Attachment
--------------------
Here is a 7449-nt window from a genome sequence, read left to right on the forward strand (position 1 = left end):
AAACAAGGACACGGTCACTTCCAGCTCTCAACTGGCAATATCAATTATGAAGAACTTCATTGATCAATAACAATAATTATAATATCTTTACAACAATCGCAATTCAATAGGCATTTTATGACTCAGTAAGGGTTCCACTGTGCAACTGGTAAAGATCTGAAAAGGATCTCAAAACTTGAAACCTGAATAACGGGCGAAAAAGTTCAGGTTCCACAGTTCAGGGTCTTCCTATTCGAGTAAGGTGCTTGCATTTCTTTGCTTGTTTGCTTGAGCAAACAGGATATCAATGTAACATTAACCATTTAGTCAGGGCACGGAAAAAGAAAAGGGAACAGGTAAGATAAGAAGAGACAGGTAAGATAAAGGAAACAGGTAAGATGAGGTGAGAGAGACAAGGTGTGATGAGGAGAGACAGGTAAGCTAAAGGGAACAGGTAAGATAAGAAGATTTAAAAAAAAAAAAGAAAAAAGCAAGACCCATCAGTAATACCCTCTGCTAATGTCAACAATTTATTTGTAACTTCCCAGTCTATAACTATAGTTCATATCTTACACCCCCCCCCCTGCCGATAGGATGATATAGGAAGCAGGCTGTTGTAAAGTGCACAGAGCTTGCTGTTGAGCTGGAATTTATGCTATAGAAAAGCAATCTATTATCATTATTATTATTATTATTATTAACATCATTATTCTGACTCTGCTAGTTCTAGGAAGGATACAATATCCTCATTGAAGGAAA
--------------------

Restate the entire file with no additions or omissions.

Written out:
Here is a 7449-nt window from a genome sequence, read left to right on the forward strand (position 1 = left end):
AAACAAGGACACGGTCACTTCCAGCTCTCAACTGGCAATATCAATTATGAAGAACTTCATTGATCAATAACAATAATTATAATATCTTTACAACAATCGCAATTCAATAGGCATTTTATGACTCAGTAAGGGTTCCACTGTGCAACTGGTAAAGATCTGAAAAGGATCTCAAAACTTGAAACCTGAATAACGGGCGAAAAAGTTCAGGTTCCACAGTTCAGGGTCTTCCTATTCGAGTAAGGTGCTTGCATTTCTTTGCTTGTTTGCTTGAGCAAACAGGATATCAATGTAACATTAACCATTTAGTCAGGGCACGGAAAAAGAAAAGGGAACAGGTAAGATAAGAAGAGACAGGTAAGATAAAGGAAACAGGTAAGATGAGGTGAGAGAGACAAGGTGTGATGAGGAGAGACAGGTAAGCTAAAGGGAACAGGTAAGATAAGAAGATTTAAAAAAAAAAAAGAAAAAAGCAAGACCCATCAGTAATACCCTCTGCTAATGTCAACAATTTATTTGTAACTTCCCAGTCTATAACTATAGTTCATATCTTACACCCCCCCCCCTGCCGATAGGATGATATAGGAAGCAGGCTGTTGTAAAGTGCACAGAGCTTGCTGTTGAGCTGGAATTTATGCTATAGAAAAGCAATCTATTATCATTATTATTATTATTATTATTAACATCATTATTCTGACTCTGCTAGTTCTAGGAAGGATACAATATCCTCATTGAAGGAAA